There were highs and lows of course. Sometimes I wasn't so happy, especially when there were injured children, deliberately injured by parents. That was a time when I thought I couldn't do it any more. But you just have to grit your teeth. And then there were a lot of out-and-about homeless people in London, drunks. When we were called and they were lying in the street we had to pick them up. But we had an understanding. Sometimes we just took their clothes. I had to clean out the ambulance several times and then I thought we'll just do what the others do. But then often we'd be called out to people who were mentally ill. They had to forcefully taken to mental hospitals. We always had police escort with that. And that was mostly done in the evenings when we were on night duty, never in the day time. I cannot understand why.
I had a close encounter once. The policeman was just putting a man in the back when the man nearly broke my hand. The policeman had to put him in hand cuffs. But these people couldn't help it. They were ill. Or you'd be called to the Underground when somebody jumped and we'd have to pick up the pieces. Once I was called to a building site where the crane had overturned and a man had iron rods through him. One day you would be the attendant and another day the driver. If you're the attendant you are the one who had to go to the patient first. So it was me that day. And we had to wait for the fire brigade and they cut the rods off. And we had to put him in a manifold harness which is a solid stretcher which is built like a little canoe where you put the patient in and strap them in so nothing can move. Then we put him on the crane and they got both of us down. I don't like heights, but you do it. You just do your job And we asked afterwards at Guys Hospital and the nurses told us he was fine. He was ok. One arm was just damaged. We were always interested in cases like that.
And then we were called to the docks. There was a Polish freighter and a woman fell down the steep stairs We had to take a manifold harness again and I was the attendant and I had to go with her and be lifted off high onto the pier. I had to hold into it. I was just holding on for dear life. We took her to Guys Hospital, that was the nearest, And when I had done my job that day I was really ill. I can't stand heights. You just do your job. But it's rewarding too, very rewarding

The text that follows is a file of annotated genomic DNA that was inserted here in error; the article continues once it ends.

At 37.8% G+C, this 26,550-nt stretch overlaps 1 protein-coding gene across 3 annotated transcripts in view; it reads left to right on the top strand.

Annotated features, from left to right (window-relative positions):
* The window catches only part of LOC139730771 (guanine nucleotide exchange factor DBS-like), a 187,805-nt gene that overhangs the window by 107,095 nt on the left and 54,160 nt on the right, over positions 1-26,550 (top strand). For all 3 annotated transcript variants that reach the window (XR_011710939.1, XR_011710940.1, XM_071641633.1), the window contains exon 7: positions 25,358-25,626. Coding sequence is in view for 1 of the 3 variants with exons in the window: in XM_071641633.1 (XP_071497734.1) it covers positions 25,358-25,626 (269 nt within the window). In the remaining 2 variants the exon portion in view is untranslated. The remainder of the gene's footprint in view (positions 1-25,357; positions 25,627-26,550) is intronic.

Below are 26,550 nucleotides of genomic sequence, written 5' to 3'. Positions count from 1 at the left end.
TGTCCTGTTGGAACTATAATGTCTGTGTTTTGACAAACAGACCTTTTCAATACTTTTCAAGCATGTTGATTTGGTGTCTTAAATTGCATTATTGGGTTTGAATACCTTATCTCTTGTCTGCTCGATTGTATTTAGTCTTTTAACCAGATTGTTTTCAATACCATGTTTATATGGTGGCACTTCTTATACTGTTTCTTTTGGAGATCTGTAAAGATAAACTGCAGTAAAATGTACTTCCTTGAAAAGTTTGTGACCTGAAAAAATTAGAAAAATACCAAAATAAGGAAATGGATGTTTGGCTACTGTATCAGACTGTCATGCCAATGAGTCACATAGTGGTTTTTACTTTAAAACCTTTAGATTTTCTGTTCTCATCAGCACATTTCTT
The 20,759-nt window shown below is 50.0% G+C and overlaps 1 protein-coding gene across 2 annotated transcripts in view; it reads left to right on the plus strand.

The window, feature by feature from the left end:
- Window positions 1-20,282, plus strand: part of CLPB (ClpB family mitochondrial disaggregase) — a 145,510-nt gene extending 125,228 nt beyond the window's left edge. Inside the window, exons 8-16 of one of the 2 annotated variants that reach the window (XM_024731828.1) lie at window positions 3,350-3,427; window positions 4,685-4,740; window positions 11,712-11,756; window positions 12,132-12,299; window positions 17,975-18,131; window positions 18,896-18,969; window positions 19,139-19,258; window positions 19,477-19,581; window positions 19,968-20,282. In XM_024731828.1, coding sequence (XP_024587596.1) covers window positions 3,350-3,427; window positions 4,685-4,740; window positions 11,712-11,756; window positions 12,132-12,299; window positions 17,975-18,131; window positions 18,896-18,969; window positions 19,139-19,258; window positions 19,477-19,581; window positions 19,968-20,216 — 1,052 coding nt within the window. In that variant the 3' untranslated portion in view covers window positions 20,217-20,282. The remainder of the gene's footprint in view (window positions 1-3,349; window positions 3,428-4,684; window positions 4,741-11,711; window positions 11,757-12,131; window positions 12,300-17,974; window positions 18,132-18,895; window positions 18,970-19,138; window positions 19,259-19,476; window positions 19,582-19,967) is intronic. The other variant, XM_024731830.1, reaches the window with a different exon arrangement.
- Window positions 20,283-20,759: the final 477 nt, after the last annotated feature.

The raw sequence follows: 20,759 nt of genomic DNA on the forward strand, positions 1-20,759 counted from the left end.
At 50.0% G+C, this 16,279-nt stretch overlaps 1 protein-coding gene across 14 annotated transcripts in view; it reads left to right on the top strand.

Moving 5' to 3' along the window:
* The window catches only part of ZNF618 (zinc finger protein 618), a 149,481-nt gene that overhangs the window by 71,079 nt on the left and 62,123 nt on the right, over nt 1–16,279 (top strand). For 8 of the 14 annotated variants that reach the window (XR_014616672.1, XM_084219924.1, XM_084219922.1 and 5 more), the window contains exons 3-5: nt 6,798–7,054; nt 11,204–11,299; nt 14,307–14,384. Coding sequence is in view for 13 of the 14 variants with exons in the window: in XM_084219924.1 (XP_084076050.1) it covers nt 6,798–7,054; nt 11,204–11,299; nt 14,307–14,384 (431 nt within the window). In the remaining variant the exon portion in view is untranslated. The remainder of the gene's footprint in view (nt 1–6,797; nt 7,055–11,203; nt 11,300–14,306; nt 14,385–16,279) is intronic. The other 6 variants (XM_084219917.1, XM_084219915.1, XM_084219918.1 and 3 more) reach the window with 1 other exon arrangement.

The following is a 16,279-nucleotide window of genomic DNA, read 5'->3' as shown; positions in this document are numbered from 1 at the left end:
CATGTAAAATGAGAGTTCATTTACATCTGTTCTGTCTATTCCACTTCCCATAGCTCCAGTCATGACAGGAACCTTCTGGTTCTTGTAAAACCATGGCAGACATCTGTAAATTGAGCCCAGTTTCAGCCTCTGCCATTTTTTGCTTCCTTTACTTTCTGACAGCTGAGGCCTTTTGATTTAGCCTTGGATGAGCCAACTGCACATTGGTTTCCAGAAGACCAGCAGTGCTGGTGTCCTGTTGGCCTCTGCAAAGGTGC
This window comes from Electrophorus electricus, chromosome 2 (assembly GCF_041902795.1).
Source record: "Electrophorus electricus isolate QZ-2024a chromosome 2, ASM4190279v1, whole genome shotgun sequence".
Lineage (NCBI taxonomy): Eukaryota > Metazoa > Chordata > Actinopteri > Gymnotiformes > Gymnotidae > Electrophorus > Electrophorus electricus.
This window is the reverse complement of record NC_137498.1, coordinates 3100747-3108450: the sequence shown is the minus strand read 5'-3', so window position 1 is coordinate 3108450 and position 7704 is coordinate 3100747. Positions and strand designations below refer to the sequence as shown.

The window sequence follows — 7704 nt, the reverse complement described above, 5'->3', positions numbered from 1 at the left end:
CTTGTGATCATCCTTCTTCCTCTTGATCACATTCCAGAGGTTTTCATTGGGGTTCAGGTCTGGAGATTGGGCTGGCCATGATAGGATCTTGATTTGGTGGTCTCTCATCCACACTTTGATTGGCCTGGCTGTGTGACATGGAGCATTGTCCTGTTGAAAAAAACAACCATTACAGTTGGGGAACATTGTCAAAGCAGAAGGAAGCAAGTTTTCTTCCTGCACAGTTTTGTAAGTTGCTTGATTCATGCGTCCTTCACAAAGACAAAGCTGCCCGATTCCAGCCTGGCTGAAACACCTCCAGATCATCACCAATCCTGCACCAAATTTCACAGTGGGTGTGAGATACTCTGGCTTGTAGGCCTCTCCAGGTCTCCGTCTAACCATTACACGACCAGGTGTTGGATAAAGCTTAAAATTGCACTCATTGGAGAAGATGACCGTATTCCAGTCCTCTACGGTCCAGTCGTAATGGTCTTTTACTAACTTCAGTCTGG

We learned respect in those days. But there were times when we were not respecting our teachers, we were scared of them. That's the difference, you see. When I look back I still respect other people's property and elderly people. I try to understand young people. Sometimes it's hard for my generation to understand young people. And I always had the great support of my husband. But unfortunately I lost him at Christmas four years ago. He always supported me whatever I did. That helped me a lot.
In those days you didn't have the easy way with the stretchers like you do today. We had canvas stretchers and we had to put the poles through the slots of two iron bars. We had to lift them from the floor up into the ambulance. There was no other way of doing it. And sometimes they were very heavy. Or when we went to houses and the bedrooms were up stairs in old English houses the stair case was going half way round so the one who was holding the stretcher at the bottom had all the weight and the one at the top had to guide. It wasn't always easy. I am almost convinced that I have half my illness to blame on that, carrying these heavy people. In a team there was a male and female. You couldn't have two females in a team. For instance we had a policeman all in his motor bike gear who was knocked down by a lorry and two females could not have lifted him, so you always had a man and a woman.
And towards the end, not longer than a year before my Jamie was born, I started to get very bad back aches and I had to wear a corset and I was put on light duties in Waterloo Station. And then I became pregnant and then I had to stop it anyway. That was my working life.
There were some funny stories. When I wasn't yet a fully qualified nurse, during the last year, I was on ‘Gynae' and a couple came in. A man and a woman. We hadn't got private rooms in those days. In the National Health hospitals there were no private rooms. They said, you get the woman ready for the operation. She had a minor operation done on her. And I went in there and there was no woman, there was a man sitting there. So I went to the Sister and I said, there's no woman in there. And she said, yes there is. And I said, no there's a man in there. She said, no, that's a woman. They were two lesbians and I didn't have any idea. So that was the funniest thing that happened to me. I was scared of going in back there. The sister said, you have to go in, but I said no, I don't. You go in there, I said. I can't undress a man. That isn't a man, it's a woman. So she was good to me in the end. She left me.
And then when I worked in a theatre I was so nervous. Because in those days you didn't talk to the doctors like you do now. And we were so nervous. And the surgeon was awful, he was so strict and I had to pass him the instrument and I dropped it because I was shaking. You should have heard him. He shouted at me and sent me out of the theatre. And I had to go back again and he called me into his room and he told me to sit down. I thought it was the end of my nursing career. And then he took my hand and he said ‘it was your first day.' I was really frightened. Then I cried because all this tension had to come out. But I saw the other side of that surgeon so I wasn't scared any more.